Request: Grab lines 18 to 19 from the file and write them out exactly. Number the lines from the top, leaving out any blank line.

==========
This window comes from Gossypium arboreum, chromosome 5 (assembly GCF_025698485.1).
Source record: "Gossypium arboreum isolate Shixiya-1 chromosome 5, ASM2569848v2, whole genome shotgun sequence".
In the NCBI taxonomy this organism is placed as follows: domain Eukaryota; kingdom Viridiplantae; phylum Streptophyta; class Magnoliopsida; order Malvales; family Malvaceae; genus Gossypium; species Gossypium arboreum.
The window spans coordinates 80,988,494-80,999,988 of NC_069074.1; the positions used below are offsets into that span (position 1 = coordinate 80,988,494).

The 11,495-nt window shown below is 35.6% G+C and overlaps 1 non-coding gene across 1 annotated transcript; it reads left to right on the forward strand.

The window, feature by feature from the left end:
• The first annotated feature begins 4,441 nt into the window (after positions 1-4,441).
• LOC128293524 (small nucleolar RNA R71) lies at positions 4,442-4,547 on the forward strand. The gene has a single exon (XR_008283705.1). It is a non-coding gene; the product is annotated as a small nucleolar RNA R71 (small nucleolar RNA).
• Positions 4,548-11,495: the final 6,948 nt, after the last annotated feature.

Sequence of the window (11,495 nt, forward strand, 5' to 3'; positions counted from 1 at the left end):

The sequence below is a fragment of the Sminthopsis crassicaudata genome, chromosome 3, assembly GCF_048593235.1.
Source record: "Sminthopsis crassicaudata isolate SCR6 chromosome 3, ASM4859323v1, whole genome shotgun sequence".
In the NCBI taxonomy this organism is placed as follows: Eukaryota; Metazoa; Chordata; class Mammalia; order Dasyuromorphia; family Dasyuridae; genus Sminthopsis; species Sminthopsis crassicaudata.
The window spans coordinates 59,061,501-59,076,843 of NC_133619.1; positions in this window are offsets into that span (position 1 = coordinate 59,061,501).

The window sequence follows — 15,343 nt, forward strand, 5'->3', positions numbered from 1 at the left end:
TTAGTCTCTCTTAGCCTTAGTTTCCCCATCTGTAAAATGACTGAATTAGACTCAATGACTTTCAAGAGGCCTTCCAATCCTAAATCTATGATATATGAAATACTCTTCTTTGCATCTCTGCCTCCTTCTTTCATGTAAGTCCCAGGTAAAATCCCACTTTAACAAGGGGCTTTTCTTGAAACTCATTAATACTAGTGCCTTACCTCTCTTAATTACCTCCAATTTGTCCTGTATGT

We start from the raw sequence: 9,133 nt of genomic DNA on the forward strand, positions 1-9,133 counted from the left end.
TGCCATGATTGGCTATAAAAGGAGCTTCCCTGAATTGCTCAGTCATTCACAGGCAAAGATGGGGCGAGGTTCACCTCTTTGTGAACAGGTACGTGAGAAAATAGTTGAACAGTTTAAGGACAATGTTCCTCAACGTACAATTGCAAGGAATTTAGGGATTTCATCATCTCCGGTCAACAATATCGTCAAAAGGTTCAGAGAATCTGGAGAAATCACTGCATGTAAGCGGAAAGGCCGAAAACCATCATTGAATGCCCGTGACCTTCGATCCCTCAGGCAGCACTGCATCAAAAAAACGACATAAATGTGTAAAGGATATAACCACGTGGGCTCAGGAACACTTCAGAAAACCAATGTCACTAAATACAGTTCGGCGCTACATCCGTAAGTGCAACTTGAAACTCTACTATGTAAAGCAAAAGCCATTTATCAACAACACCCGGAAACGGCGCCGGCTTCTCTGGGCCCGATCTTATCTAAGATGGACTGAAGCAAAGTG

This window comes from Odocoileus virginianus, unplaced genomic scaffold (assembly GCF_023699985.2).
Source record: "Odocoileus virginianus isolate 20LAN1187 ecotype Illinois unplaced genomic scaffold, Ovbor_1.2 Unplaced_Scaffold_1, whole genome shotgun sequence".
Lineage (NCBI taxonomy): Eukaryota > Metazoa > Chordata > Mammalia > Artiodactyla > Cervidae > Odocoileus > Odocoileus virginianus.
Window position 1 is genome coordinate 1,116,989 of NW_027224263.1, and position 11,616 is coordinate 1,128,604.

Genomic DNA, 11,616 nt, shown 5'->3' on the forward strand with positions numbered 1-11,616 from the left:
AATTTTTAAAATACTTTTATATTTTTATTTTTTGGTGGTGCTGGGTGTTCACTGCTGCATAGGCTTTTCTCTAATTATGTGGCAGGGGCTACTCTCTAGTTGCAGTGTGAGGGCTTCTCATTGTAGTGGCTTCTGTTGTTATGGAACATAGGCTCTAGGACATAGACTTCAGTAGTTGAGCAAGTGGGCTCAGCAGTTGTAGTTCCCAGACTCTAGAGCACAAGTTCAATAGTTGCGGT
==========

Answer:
TGCCATGATTGGCTATAAAAGGAGCTTCCCTGAATTGCTCAGTCATTCACAGGCAAAGATGGGGCGAGGTTCACCTCTTTGTGAACAGGTACGTGAGAAAATAGTTGAACAGTTTAAGGACAATGTTCCTCAACGTACAATTGCAAGGAATTTAGGGATTTCATCATCTCCGGTCAACAATATCGTCAAAAGGTTCAGAGAATCTGGAGAAATCACTGCATGTAAGCGGAAAGGCCGAAAACCATCATTGAATGCCCGTGACCTTCGATCCCTCAGGCAGCACTGCATCAAAAAAACGACATAAATGTGTAAAGGATATAACCACGTGGGCTCAGGAACACTTCAGAAAACCAATGTCACTAAATACAGTTCGGCGCTACATCCGTAAGTGCAACTTGAAACTCTACTATGTAAAGCAAAAGCCATTTATCAACAACACCCGGAAACGGCGCCGGCTTCTCTGGGCCCGATCTTATCTAAGATGGACTGAAGCAAAGTG

This window comes from Odocoileus virginianus, unplaced genomic scaffold (assembly GCF_023699985.2).